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areus-di

Dependency Injector Build Status NPM version

Here's an example of a module that has two parts: a service and a db. The service depends on the db.

Here's the db.js:

module.exports = Db;
 
function Db() {
}
 
Db.$inject = [];
 
Db.prototype.answer = function () {
  return 42;
};

And here's service.js:

module.exports = Service;
 
function Service(db) {
  this._db = db;
}
 
Service.$inject = [
  './db'
];
 
Service.prototype.answer = function () {
  return this._db.answer();
};

Note how the service has one special property $inject. It is an array of paths of modules that are to be "injected". Use this just as you use require(). The exact same rules that Node.js uses for resolving the modules apply.

The only difference is that if the $injected module is a "class" (function) which has an $inject property that is an array, a new instance of that class will be created and provided as an argument of the constructor of the class that $injected it. This happens recursively. Thus, if the injected class had an $inject of its own, that would be resolved first.

For example, in this case the Db has no dependencies to inject, so a new instance of the Db class will be created and provided as the first argument in Service's constructor.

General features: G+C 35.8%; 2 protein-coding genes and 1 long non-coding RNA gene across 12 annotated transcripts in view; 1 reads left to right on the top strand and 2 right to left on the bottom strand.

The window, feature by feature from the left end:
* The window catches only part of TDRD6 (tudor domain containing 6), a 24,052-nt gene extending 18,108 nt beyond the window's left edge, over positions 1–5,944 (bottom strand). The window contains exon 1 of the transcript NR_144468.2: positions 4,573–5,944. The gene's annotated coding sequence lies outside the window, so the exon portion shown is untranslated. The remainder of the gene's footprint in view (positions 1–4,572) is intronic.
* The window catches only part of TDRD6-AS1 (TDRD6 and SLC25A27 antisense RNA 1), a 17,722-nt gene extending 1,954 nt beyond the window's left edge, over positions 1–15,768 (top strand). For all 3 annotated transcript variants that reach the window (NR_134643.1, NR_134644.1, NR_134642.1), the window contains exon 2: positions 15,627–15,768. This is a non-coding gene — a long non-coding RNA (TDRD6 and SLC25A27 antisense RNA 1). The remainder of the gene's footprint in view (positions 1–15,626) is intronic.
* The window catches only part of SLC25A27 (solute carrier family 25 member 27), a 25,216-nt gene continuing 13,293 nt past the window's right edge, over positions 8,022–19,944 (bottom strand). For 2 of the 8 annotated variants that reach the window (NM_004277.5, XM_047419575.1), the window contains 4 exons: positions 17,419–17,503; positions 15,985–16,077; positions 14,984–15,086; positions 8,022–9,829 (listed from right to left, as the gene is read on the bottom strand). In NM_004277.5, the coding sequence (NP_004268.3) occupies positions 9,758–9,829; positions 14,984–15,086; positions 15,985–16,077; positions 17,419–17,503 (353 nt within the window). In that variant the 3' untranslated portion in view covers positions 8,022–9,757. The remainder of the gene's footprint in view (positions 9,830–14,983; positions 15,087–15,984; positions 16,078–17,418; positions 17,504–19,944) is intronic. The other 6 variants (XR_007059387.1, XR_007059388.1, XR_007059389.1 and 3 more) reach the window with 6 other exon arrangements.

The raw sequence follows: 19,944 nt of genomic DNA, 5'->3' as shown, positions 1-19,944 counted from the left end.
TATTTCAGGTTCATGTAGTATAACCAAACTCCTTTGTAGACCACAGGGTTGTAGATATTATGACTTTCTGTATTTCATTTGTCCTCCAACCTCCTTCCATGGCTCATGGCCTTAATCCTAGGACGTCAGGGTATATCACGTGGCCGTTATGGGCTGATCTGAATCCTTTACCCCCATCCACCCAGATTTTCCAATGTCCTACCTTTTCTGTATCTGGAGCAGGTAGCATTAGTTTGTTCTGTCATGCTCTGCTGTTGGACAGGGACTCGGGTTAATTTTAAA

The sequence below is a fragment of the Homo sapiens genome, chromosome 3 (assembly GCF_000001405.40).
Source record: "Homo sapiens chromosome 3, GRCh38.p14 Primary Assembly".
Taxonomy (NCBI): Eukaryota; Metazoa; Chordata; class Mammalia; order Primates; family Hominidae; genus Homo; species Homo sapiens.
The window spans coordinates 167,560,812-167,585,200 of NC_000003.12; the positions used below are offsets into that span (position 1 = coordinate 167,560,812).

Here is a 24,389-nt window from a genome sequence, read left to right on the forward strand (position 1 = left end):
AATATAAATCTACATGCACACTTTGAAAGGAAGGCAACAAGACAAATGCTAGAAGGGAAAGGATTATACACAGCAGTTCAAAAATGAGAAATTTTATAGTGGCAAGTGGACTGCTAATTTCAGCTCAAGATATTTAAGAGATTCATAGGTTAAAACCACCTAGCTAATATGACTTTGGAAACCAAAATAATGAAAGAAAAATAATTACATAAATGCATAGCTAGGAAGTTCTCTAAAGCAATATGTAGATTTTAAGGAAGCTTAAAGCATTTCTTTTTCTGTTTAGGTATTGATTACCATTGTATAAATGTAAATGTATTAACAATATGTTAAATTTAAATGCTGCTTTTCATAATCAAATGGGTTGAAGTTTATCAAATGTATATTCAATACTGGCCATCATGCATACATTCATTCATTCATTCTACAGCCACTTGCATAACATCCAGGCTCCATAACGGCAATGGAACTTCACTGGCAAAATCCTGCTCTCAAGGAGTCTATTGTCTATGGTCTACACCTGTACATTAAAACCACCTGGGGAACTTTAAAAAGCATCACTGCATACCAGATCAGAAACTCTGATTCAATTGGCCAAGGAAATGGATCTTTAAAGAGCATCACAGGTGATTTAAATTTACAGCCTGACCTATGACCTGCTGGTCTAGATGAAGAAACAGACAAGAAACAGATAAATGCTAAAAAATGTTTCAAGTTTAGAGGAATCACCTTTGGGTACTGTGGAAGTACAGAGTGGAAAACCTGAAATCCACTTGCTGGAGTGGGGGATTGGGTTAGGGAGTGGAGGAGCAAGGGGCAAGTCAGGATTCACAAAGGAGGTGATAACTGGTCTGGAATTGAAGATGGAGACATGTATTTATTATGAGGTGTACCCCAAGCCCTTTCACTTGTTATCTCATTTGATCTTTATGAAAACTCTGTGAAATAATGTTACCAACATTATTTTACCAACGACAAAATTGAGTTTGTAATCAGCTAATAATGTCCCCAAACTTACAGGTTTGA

Finally, here's index.js that gets a fresh new instance of the Service class.

var DI = require('areus-di'),
  di = DI(__dirname);
 
exports.create = function () {
  return di.create('./service');
};

The __dirname is the root directory, relative to which ./service is locataed.

Providing Existing Packages

Use the .provide() method to provide existing packages. Any package that you give to .provide() will be available in $inject. Here's an example:

index.js

var DI = require('areus-di'),
  mongo = require('mongoskin'),
  di = DI(__dirname);
 
di.provide({
  db: mongo.db(process.env.MONGO_URI)
});
 
di.create('./article_service');

article_service.js

module.exports = ArticleService;
 
function ArticleService(db) {
  this._articles = db.collection('articles');
}
 
ArticleService.$inject = [
  'db'
];
 
ArticleService.prototype.findOne = function (id, cb) {
  this._articles.findOne(id, cb);
};

Why Use a Dependency Injector?

  • Isolation In the example above Service did not need to know how Db was created. It did not have to be aware of the dependencies of Db or care whether it was backed by LevelDB, MongoDB or PostgreSQL. This is important because this implies that Db can change independently from Service.

  • Testability to test Service a new instance can be created with a fake Db as the first argument. For example:

var Service = require('../service'),
  assert = require('assert'),
  fakeDb, service;
 
fakeDb = {
  answer: function () {
    return 7;
  }
};
 
service = new Service(fakeDb);
assert.equal(7, service.answer());

Guiding Principles

  • No new knowledge needed for basic operation.

    • Path resolution follows the require() algorithm to a T.
  • In addition to require(), $inject instantiates the "class".

License

MIT